This report covers weeks 62-63 of a mortgage bond purchase program by the Federal Reserve—here’s weeks 60-61. In the last two weeks, the Fed bought $20b net of mortgage bonds as follows: $10b March 4-10, $10b March 11-17. For the past 6 months, the Fed has focused most of its weekly buying on 4.5% and 5% coupons (tables below), which represent outstanding loans in the 4.75%-5.125% and 5.375%-5.75% ranges respectively. This makes sense since most of the new bond supply coming to market from new loans being made are at those rate ranges.
Rates are still hovering around 5% on flat inflation data this week, but have moved slightly higher yesterday and today based on improving Leading Economic Indicators data, and the fact that ratings agencies Fitch and Moody’s have said that the U.S. AAA credit rating is at risk. Rates are only about .25% above all-time record lows, but how long will it stay this way?
How Long Will Current Rates Last?
The purpose of the Fed mortgage bond buying program initiated January 1, 2009 is to elevate mortgage bond prices which pushes rates down. We’ve held the position that the record rate low set on November 25, 2009 will remain the record low. The Fed will use up it’s $1.25t budget in two weeks (see program-to-date tally below), then markets will begin to see just how much impact the Fed buying will have on rates.
As the Fed backs off their buying, total mortgage bond supply is also expected to decrease: most estimates call for 2010 loan originations that are 40-50% less than 2009’s. So this could prevent a big rate spike that many think will happen as the Fed ends its mortgage bond buying.
The Fed has also said they’d consider extending the MBS purchase program if necessary.
The intent of the Fed’s program is that private MBS markets will re-emerge as the Fed eases off. For housing and the overall economy to generate self-sustaining recovery, there must be a private MBS market that’s not reliant on the government as a core participant.
Until we get to that stage, rate volatility will continue during 2010. Today, like most days, is no exception. Mortgage bonds were down 22bps and now they’re up 9bps: a 31 basis point swing, and it’s only halfway through the trading day.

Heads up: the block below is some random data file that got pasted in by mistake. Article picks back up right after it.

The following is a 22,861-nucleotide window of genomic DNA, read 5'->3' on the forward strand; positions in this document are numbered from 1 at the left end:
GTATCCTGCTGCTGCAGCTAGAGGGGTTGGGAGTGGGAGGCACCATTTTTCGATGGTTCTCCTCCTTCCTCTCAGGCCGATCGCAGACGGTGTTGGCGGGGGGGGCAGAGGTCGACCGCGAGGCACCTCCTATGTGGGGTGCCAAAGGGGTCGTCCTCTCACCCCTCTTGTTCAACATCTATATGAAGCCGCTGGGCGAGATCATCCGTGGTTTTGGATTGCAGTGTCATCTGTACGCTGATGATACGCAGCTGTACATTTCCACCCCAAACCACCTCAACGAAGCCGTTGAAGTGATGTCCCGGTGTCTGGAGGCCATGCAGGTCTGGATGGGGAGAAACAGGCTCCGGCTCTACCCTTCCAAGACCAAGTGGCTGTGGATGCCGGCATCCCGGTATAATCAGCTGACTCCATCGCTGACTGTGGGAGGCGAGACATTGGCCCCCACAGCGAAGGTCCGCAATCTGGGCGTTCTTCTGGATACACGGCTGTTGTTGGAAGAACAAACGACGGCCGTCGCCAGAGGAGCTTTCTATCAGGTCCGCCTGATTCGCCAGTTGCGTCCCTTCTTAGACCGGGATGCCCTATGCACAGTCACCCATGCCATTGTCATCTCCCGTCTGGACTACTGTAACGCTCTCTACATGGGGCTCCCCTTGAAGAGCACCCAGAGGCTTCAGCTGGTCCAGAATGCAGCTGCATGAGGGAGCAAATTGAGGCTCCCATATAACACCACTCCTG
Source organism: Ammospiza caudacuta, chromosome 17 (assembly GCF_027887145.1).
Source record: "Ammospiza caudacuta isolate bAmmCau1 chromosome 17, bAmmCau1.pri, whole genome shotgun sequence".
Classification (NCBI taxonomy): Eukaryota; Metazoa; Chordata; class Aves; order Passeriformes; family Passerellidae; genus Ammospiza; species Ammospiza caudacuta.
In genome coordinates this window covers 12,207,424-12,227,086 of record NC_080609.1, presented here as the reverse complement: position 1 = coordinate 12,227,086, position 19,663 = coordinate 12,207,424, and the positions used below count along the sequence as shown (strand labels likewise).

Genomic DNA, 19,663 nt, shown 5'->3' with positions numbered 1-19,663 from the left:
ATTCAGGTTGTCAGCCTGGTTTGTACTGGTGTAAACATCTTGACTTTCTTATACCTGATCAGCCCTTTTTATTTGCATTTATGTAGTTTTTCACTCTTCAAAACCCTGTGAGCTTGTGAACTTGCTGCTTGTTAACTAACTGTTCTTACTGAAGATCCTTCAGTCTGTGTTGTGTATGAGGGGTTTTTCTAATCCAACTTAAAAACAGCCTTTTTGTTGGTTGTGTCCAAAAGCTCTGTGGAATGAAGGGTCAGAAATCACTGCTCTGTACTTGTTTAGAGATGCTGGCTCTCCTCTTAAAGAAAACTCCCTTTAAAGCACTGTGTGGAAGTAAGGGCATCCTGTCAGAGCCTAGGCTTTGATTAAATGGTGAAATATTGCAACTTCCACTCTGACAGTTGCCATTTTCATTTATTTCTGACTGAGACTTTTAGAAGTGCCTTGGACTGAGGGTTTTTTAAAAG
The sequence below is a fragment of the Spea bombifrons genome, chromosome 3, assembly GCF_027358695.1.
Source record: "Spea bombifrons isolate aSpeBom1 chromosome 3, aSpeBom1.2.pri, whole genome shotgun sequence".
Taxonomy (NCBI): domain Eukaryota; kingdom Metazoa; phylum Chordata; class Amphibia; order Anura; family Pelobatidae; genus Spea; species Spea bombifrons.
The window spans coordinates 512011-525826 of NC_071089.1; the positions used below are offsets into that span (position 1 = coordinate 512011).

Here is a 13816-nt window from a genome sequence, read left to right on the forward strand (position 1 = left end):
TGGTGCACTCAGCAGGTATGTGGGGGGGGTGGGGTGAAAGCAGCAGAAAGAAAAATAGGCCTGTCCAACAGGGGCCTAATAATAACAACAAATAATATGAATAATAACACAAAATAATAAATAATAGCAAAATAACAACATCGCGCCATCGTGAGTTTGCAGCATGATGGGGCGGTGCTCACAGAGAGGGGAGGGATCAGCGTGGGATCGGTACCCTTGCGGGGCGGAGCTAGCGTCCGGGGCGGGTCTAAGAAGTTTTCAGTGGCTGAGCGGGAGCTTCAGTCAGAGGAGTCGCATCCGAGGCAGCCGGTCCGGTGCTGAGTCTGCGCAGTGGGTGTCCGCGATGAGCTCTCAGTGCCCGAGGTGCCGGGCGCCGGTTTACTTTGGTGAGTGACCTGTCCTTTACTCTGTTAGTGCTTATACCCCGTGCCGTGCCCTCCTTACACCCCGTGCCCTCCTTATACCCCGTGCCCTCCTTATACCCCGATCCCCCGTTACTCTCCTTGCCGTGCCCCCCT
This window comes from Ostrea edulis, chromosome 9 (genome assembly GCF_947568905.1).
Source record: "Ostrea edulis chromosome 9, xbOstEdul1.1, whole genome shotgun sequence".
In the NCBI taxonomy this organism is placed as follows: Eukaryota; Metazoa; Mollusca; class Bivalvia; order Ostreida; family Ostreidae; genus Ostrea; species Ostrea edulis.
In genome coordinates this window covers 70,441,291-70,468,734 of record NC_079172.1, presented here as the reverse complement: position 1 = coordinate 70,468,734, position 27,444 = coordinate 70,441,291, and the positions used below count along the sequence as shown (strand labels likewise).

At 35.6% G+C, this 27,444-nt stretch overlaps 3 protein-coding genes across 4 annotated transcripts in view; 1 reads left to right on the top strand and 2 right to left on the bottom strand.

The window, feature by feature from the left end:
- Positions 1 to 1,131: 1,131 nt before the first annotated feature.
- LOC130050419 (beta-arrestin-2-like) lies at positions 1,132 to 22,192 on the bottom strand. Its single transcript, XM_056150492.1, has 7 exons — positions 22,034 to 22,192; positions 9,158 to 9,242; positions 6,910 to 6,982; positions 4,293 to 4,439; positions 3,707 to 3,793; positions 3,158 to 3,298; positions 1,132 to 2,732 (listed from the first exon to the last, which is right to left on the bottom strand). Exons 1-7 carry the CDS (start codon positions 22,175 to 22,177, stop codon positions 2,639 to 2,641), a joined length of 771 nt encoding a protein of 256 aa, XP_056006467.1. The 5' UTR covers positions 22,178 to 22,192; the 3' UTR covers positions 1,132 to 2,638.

What Mortgage Bond Buying Means for Rates And Consumers
If you’re waiting to refinance, your window is closing. If you’re looking to buy a home, rates are important, but a good home price is more important. So buyers shouldn’t let the rate market dictate their strategy—the price and quality of the home should be the driving factor.
Below is an excerpt from a post we did a few weeks ago that answers the question of where rates may go by summer and why:
Rates on loans up to $417,000 are about 5% as of mid-February, and rates could rise as much as .5% by summer for three macro reasons: (1) The Fed will end it’s $1.25t mortgage bond buying program March 31, and then we’ll likely see profit taking on mortgage bonds as private investors sell, which pushes prices down and yields—or rates—up; (2) An improving economy and resulting inflationary fear will cause mortgage bonds to sell off because inflation eats up bond returns, so this would also push bond prices down and rates up; and (3) Inflation will cause the Fed to start hiking short rates from current near-zero levels. Global investors currently borrow on these short-term rates to buy long-term securities with higher returns. When short rates rise, it will erode the benefit of this interest rate trade and force selling of long-term securities—including mortgage bonds—to repay short-term loans. That selling will also push rates higher.
Tally Of Mortgage Bonds Bought By Fed
The Fed, according to their own reporting, has bought $1.239t net of mortgage bonds, which is 99.12% of their allotted $1.25t target by March 31, 2010. This isn’t an official number, it is a close tally The Basis Point has kept of weekly net MBS purchases since the Fed began buying in January 2009. Here’s the current and detailed report of the Fed’s MBS holdings.